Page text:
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Please use this identifier to cite or link to this item: http://hdl.handle.net/10373/116

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Title: A forensically valid comparison of facial composite systems
Authors: Frowd, Charlie D.
Carson, Derek
Ness, Hayley
Richardson, Jan
Morrison, Lisa
Mclanaghan, Sarah
Hancock, Peter
Affiliation: University of Abertay Dundee. School of Social & Health Sciences. Division of Psychology
Keywords: Facial composite
Distinctiveness
Memory
Witness
Issue Date: Mar-2005
Publisher: Routledge
Type: Article
Refereed: peer-reviewed
Rights: Published version (c)Routledge available from http://www.informaworld.com
Citation: Frowd, C.D. et al. 2005. A forensically valid comparison of facial composite systems. Psychology, Crime & Law. 11(1): pp.33-52
Abstract: An evaluation of E-FIT, PROfit, Sketch, Photofit and EvoFIT composite construction techniques was carried out in a “forensically friendly format”: composites of unfamiliar targets were constructed from memory following a 3-4-hour delay using a Cognitive Interview and experienced operators. The main dependent variable was spontaneous naming and overall performance was low (10% average naming rate). E-FITs were named better than all techniques except PROfit, though E-FIT was superior to PROfit when the target was more distinctive. E-FIT, PROfit and Sketch were similar overall in a composite sorting task, but Sketch emerged best for more average-looking targets. Photofit performed poorly, as did EvoFIT, an experimental system. Overall, facial distinctiveness was found to be an important factor for composite naming.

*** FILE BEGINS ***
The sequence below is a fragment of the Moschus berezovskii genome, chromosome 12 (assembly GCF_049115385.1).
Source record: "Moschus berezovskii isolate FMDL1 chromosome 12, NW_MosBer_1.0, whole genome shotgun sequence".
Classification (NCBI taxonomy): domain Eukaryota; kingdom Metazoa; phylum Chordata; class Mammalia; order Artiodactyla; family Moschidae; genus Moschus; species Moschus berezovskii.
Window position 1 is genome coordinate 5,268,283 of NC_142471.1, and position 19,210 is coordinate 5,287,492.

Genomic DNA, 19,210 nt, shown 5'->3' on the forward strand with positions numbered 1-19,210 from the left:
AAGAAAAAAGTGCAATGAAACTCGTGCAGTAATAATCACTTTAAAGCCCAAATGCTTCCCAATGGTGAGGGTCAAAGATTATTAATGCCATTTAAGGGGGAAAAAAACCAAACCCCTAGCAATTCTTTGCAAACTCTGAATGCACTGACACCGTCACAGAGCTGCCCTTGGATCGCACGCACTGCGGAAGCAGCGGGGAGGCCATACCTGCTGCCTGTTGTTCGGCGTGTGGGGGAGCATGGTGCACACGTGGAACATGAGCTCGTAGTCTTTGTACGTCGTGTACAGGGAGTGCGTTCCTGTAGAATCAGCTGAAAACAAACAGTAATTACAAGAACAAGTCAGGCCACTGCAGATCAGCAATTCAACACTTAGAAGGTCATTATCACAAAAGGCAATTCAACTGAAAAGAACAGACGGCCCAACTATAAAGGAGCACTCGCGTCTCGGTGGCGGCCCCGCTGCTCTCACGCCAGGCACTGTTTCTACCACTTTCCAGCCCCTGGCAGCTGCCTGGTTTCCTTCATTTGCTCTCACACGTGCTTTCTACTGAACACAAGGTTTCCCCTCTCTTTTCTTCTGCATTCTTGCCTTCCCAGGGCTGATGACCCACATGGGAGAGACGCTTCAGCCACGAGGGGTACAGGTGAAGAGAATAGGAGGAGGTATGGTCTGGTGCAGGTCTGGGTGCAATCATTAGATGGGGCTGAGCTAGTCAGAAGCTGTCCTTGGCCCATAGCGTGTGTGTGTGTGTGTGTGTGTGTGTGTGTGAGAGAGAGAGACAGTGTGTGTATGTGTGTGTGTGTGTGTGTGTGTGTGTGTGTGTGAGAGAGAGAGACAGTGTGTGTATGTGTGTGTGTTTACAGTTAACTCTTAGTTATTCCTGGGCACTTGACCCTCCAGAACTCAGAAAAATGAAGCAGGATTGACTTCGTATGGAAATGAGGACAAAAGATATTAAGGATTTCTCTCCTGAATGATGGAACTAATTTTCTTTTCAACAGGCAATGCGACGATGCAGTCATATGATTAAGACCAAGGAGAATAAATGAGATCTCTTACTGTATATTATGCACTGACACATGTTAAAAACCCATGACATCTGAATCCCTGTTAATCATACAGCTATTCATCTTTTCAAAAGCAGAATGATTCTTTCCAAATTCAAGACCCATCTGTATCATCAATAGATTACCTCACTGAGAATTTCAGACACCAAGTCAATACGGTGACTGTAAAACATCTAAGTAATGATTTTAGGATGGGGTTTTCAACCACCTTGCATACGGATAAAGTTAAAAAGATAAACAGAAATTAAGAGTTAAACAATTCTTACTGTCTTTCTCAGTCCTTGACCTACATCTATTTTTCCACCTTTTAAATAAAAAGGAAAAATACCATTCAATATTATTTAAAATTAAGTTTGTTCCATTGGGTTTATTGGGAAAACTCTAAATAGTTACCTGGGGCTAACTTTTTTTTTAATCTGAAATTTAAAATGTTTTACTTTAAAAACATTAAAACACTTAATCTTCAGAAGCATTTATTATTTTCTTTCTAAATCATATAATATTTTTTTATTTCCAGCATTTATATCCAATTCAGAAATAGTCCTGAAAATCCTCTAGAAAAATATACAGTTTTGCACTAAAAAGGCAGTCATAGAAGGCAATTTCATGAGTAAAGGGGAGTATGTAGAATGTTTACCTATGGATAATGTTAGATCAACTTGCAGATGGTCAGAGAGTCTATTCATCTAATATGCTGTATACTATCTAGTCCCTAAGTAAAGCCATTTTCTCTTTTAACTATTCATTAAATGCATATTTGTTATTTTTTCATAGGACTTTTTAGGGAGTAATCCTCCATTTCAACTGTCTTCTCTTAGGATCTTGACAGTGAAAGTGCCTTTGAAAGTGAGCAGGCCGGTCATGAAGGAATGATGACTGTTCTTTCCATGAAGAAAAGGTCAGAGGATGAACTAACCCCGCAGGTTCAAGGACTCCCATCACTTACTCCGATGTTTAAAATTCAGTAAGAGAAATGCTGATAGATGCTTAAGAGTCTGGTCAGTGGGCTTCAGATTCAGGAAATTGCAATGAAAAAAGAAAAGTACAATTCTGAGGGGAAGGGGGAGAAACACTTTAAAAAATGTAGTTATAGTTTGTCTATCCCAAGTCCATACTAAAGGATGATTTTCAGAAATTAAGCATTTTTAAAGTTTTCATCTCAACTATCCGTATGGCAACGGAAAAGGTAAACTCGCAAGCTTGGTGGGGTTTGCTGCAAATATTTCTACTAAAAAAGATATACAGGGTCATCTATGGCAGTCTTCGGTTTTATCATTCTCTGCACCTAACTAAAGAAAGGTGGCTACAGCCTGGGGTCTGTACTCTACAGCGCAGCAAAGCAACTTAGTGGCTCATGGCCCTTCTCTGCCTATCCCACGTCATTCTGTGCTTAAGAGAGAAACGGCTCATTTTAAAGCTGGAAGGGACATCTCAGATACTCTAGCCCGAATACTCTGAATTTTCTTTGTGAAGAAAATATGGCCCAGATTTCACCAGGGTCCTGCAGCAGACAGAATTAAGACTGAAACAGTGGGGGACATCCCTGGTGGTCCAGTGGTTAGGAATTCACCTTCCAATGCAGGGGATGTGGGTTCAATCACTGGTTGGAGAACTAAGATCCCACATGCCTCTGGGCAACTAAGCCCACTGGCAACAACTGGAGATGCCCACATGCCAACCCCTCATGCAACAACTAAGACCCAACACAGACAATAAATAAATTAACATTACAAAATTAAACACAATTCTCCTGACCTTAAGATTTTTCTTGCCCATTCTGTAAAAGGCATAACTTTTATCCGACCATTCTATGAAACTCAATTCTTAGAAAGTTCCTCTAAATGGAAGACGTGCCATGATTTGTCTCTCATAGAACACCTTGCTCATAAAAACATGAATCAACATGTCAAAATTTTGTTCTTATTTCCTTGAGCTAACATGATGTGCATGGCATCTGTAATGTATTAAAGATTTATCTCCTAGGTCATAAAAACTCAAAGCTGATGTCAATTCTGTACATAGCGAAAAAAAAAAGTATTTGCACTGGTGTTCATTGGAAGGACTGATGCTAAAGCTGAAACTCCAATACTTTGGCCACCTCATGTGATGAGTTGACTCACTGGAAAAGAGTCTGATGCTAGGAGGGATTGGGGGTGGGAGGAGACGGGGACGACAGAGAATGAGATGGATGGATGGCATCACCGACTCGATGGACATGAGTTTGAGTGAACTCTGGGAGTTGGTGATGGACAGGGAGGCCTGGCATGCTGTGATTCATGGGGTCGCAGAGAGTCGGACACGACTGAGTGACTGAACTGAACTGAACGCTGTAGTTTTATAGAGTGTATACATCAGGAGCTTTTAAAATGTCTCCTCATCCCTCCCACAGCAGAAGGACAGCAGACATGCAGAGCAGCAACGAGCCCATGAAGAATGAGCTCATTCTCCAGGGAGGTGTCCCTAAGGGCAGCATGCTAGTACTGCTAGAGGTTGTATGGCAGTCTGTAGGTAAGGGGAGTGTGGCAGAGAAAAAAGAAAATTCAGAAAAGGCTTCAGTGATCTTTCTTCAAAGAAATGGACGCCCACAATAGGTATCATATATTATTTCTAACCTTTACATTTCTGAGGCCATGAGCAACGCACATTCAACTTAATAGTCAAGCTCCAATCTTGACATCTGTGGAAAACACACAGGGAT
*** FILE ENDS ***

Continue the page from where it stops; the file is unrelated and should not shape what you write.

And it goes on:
URI: http://hdl.handle.net/10373/116
Appears in Collections:Social & Health Sciences Collection

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